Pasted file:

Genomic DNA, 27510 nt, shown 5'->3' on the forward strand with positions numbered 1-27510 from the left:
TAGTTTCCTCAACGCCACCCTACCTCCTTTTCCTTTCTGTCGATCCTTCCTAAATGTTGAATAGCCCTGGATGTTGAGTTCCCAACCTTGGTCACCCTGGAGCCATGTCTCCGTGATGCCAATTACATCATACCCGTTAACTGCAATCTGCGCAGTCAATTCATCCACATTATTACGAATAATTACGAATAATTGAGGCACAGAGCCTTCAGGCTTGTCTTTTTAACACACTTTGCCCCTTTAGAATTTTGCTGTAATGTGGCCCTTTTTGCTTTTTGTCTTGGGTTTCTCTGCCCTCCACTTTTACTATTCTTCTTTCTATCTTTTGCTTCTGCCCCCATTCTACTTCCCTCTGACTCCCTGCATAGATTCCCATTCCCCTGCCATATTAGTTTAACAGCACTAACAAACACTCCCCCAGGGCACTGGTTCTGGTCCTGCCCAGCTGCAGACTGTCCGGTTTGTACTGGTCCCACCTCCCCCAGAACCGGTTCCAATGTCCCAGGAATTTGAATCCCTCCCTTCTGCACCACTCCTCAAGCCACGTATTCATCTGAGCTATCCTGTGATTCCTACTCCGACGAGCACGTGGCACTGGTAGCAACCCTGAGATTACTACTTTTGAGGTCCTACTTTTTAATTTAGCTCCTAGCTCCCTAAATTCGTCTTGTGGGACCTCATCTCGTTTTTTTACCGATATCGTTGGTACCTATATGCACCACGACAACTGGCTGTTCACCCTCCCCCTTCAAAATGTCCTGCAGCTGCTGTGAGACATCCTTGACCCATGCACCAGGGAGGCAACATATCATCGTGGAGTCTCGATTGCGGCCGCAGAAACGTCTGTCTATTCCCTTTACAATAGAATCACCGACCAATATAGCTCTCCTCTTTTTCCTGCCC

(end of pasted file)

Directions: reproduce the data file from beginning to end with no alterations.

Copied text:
Genomic DNA, 27510 nt, shown 5'->3' on the forward strand with positions numbered 1-27510 from the left:
TAGTTTCCTCAACGCCACCCTACCTCCTTTTCCTTTCTGTCGATCCTTCCTAAATGTTGAATAGCCCTGGATGTTGAGTTCCCAACCTTGGTCACCCTGGAGCCATGTCTCCGTGATGCCAATTACATCATACCCGTTAACTGCAATCTGCGCAGTCAATTCATCCACATTATTACGAATAATTACGAATAATTGAGGCACAGAGCCTTCAGGCTTGTCTTTTTAACACACTTTGCCCCTTTAGAATTTTGCTGTAATGTGGCCCTTTTTGCTTTTTGTCTTGGGTTTCTCTGCCCTCCACTTTTACTATTCTTCTTTCTATCTTTTGCTTCTGCCCCCATTCTACTTCCCTCTGACTCCCTGCATAGATTCCCATTCCCCTGCCATATTAGTTTAACAGCACTAACAAACACTCCCCCAGGGCACTGGTTCTGGTCCTGCCCAGCTGCAGACTGTCCGGTTTGTACTGGTCCCACCTCCCCCAGAACCGGTTCCAATGTCCCAGGAATTTGAATCCCTCCCTTCTGCACCACTCCTCAAGCCACGTATTCATCTGAGCTATCCTGTGATTCCTACTCCGACGAGCACGTGGCACTGGTAGCAACCCTGAGATTACTACTTTTGAGGTCCTACTTTTTAATTTAGCTCCTAGCTCCCTAAATTCGTCTTGTGGGACCTCATCTCGTTTTTTTACCGATATCGTTGGTACCTATATGCACCACGACAACTGGCTGTTCACCCTCCCCCTTCAAAATGTCCTGCAGCTGCTGTGAGACATCCTTGACCCATGCACCAGGGAGGCAACATATCATCGTGGAGTCTCGATTGCGGCCGCAGAAACGTCTGTCTATTCCCTTTACAATAGAATCACCGACCAATATAGCTCTCCTCTTTTTCCTGCCC